Meeting Americans’ nutrition needs

When the Agriculture-FDA Appropriations subcommittee approved its fiscal 2010 spending bill Thursday, we made a critical commitment to begin meeting our government’s obligation to its citizens: consumers who want safe drugs and food, farmers who rely on fair, functioning markets, children who need healthy food to meet their full potential, and rural communities that need new opportunities to thrive.

We stand at a turning point. This year’s appropriations process takes place at a moment when more American families than ever are living on the brink — struck hard by an economy in chaos, unemployment rising, services shrinking and prices still going up. As Congress makes the hard spending choices for the year ahead, we can never forget the impact its decisions have on people’s everyday lives, now and in the future.

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The issues we confront on the Agriculture-FDA Appropriations subcommittee speak to the core responsibilities of the federal government. And, after years of disinvestment, I am encouraged by the commitment the Obama administration has expressed to meet these obligations — from improving our food safety system to expanding broadband service to rural areas from advancing research to strengthening child nutrition programs.

With the economic recovery package we passed this winter, we have already begun to make those investments. I am proud of the resources we secured — $28 billion for the USDA including almost $20 billion to increase Nutrition Assistance. This has meant an additional $80 a month for a family of four — real tangible relief for families in need.

Add to that $100 million for Emergency Food Assistance, and millions more for floodplain easements, direct farm operating loans and direct single-family housing loans — in other words, real relief and real jobs on the ground for some of our most vulnerable communities.

Now with the 2010 spending bill we have the opportunity to build on the foundation we have laid in several key areas including: protecting public health, supporting conservation, and of course, improving nutrition for more Americans.

First, when it comes to public health, the American people must be able to depend on the system and the people in charge of protecting them. The Food and Drug Administration’s first responsibility is to the American people — to ensure the safety of the food they eat, the drugs they take, and the medical devices they rely on.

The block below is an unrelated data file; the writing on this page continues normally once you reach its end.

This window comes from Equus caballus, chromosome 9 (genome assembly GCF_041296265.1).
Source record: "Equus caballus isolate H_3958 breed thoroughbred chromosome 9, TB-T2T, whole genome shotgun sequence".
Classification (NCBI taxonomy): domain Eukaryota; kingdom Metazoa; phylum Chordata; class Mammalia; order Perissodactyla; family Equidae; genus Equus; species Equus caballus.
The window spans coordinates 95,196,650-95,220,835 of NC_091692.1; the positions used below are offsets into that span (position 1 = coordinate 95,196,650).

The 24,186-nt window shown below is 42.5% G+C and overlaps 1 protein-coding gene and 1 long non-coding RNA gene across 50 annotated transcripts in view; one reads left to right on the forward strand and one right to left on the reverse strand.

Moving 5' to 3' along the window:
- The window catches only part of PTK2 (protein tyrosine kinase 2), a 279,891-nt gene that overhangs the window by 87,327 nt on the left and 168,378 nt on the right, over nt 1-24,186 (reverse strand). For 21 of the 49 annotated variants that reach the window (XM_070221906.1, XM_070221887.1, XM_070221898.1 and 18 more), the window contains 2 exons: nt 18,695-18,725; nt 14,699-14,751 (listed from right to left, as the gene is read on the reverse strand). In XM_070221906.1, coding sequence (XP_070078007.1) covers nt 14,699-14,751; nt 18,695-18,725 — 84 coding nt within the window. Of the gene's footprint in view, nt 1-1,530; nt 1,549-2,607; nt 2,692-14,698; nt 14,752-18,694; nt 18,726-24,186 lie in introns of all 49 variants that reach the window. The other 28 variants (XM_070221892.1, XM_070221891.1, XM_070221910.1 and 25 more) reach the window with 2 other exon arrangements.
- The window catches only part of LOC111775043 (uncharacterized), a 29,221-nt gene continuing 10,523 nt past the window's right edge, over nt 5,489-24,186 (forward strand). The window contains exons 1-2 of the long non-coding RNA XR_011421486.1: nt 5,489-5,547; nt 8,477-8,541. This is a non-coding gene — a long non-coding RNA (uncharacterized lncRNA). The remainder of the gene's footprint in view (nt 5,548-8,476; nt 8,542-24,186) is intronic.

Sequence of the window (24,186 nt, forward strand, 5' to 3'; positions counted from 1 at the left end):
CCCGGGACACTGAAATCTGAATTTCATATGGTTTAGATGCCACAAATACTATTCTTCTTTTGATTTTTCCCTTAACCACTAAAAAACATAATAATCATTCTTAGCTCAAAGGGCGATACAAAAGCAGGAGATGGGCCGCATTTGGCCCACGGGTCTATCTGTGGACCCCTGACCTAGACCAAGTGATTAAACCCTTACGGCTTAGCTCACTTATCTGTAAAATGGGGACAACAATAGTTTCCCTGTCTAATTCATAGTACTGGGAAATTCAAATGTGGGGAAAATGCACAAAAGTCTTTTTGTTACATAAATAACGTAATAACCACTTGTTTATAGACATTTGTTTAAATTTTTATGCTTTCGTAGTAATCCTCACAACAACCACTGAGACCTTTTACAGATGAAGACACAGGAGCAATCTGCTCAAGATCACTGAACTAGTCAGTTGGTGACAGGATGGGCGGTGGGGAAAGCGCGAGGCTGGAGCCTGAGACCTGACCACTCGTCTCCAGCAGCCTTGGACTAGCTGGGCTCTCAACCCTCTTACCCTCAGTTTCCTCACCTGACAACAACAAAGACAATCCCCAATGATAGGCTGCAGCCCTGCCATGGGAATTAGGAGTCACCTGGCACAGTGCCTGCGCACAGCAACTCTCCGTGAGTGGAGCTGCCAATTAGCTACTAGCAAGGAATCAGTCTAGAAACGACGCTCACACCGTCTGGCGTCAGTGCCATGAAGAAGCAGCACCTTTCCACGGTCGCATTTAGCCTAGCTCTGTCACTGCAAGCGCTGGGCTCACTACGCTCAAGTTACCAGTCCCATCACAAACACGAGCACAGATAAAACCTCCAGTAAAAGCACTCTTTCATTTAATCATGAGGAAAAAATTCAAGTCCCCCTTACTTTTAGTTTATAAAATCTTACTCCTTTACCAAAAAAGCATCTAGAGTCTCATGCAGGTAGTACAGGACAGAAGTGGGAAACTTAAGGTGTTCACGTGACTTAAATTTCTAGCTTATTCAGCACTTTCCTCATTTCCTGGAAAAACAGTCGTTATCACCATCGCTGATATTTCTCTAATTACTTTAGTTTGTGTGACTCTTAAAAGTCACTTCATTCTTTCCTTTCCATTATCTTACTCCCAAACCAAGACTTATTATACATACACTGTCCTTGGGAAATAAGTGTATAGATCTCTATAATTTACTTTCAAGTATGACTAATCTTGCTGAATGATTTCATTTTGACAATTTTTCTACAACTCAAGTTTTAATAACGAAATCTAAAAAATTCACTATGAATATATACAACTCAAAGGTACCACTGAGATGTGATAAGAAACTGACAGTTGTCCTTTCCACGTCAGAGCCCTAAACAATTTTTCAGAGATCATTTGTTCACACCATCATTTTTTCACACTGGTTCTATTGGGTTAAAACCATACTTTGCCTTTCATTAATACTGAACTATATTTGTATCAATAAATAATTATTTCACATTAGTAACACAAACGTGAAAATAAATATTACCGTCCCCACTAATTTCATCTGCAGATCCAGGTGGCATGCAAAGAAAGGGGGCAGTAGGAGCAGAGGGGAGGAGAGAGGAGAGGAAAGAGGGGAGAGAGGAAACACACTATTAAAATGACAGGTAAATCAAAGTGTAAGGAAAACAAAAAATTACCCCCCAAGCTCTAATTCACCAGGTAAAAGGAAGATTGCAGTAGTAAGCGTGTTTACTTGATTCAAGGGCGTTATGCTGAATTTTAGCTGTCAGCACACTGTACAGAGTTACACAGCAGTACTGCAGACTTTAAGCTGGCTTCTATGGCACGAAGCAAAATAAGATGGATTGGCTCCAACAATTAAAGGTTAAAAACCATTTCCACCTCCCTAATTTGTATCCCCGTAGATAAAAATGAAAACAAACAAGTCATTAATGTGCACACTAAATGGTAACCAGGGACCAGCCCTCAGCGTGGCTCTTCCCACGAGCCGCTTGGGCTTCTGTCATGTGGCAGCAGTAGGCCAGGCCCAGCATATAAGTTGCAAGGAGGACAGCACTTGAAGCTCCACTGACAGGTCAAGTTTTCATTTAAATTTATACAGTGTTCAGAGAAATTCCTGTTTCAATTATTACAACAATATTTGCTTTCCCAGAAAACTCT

The 2010 spending bill begins to return the FDA to the gold standard it once held, providing a $299 million increase above last year to support a total discretionary funding level of $2.3 billion in discretionary funding. This substantial investment will help the agency reform our broken systems, hire additional inspectors and conduct more domestic and foreign food and medical products inspections.

At the same time the committee also recognizes ongoing demands for cleaner water, reduced soil erosion, and more wildlife habitat. The stewardship of our lands affects us all everyday and will affect our children for years to come. The committee provides a total of $980.3 million, or $72.9 million more than the administration’s request.

To help farmers and ranchers protect the environment and meet their resource management needs, the bill rejects the president’s cuts to the Natural Resources Conservation Service’s (NRCS) farm bill conservation programs and other valuable programs, including the Resource Conservation and Development Program and the Watershed and Flood Prevention Operations Program.

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Finally, we must address the growing surge in costs and participation for nutrition programs. For many long years, we have failed to act while too many Americans have gone without adequate, healthy food. That must change. And that is why we have invested $7.5 billion for WIC to serve up to an additional 700,000 women, infants, and children and record funding of $180 million for supplemental food for CSFP, an increase of almost $20 million above fiscal year 2009.

The 2010 spending bill brings other critical priorities front and center as well: continuing to strengthen rural America, supporting research, and applying strong oversight to our energy markets. The common thread that ties all of these efforts together is a renewed commitment to investing in our communities and their future — building the framework for recovery and long-term growth.

Ultimately, our appropriations reflect our priorities as a nation. We have big goals and it is the details — the budget we are laying out in committee over the next few weeks — that get us there. We have a responsibility to get it right.



DeLauro is chairwoman of the House Agriculture, Rural Development, FDA and Related Agencies Subcommittee of the House Appropriations Committee.